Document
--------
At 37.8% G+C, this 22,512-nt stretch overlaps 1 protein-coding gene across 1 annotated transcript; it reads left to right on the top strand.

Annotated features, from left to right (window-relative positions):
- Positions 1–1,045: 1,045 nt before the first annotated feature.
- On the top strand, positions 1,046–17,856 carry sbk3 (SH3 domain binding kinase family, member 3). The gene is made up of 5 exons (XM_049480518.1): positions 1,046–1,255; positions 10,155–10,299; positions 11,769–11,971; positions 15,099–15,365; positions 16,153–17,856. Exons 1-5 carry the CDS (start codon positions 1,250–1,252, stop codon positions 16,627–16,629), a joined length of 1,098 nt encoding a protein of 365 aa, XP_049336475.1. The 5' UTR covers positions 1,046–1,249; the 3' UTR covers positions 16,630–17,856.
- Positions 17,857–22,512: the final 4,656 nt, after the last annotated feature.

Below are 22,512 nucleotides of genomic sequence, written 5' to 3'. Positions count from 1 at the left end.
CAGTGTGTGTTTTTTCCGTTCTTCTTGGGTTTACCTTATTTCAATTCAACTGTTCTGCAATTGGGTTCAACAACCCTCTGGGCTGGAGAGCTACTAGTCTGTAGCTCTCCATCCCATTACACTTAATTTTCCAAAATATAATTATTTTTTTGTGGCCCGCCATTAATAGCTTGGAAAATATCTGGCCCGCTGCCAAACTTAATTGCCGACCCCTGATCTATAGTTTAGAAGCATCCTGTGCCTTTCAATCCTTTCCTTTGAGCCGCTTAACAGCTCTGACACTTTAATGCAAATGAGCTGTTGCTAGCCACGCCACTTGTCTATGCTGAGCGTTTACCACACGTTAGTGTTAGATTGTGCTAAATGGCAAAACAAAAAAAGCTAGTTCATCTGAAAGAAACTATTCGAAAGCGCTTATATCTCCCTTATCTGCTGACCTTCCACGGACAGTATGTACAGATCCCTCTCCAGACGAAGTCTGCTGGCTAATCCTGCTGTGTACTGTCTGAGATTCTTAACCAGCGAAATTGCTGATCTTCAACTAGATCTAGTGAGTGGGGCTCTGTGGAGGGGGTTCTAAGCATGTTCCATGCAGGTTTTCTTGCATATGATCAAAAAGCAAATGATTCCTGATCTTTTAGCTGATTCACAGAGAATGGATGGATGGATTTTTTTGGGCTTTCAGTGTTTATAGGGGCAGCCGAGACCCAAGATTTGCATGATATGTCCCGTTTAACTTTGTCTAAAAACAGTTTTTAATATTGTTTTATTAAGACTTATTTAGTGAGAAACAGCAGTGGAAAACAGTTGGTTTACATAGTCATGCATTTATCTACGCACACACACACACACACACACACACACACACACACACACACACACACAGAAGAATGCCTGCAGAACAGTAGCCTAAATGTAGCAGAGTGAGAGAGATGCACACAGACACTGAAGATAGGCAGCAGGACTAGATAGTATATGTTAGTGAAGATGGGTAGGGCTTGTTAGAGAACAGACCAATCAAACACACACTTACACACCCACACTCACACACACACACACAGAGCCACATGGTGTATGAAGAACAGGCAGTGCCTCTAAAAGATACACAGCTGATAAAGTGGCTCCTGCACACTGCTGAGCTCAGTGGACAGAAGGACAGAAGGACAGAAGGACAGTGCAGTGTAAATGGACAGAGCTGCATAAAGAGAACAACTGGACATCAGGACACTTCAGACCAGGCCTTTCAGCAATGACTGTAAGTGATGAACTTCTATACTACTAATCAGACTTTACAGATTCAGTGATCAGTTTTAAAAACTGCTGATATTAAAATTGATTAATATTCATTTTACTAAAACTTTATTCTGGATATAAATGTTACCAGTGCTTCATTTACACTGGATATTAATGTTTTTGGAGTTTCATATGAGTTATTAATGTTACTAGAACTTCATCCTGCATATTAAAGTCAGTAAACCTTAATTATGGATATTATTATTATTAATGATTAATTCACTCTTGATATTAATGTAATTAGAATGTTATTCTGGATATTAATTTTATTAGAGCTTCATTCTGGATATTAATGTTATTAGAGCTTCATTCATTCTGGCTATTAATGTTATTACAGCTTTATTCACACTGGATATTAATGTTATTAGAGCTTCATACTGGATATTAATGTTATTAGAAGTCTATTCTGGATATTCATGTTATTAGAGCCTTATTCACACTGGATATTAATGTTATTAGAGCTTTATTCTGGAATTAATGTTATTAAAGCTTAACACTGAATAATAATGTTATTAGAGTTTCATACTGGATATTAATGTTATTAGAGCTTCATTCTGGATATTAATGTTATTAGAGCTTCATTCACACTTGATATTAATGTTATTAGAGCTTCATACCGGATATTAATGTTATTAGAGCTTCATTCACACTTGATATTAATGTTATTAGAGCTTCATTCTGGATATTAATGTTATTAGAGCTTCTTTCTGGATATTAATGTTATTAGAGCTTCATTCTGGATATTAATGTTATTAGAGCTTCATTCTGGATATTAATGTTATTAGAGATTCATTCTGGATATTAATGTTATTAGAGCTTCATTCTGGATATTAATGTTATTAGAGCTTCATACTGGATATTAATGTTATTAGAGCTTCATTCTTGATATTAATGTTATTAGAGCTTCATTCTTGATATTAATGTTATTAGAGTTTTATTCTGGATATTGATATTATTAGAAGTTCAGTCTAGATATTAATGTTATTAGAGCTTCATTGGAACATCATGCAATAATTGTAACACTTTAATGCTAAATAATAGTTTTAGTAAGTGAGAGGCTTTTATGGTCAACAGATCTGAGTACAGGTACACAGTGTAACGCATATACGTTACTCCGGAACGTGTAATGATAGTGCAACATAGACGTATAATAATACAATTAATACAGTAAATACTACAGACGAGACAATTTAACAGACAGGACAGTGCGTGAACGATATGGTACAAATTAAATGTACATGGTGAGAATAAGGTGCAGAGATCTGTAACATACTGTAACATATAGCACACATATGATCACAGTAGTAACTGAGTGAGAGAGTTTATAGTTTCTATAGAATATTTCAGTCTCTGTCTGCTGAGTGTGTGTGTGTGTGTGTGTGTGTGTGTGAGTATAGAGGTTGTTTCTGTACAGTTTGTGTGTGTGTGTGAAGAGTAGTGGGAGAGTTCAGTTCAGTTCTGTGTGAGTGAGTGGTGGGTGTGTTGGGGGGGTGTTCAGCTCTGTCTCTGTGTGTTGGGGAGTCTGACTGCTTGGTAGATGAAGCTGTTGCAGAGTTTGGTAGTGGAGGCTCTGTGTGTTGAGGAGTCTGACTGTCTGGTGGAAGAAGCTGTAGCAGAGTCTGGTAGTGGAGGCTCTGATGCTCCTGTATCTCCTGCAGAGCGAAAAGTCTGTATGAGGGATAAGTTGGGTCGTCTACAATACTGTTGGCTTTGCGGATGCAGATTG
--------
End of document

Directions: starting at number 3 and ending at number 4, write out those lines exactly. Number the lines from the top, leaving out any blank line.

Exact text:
- Positions 1–1,045: 1,045 nt before the first annotated feature.
- On the top strand, positions 1,046–17,856 carry sbk3 (SH3 domain binding kinase family, member 3). The gene is made up of 5 exons (XM_049480518.1): positions 1,046–1,255; positions 10,155–10,299; positions 11,769–11,971; positions 15,099–15,365; positions 16,153–17,856. Exons 1-5 carry the CDS (start codon positions 1,250–1,252, stop codon positions 16,627–16,629), a joined length of 1,098 nt encoding a protein of 365 aa, XP_049336475.1. The 5' UTR covers positions 1,046–1,249; the 3' UTR covers positions 16,630–17,856.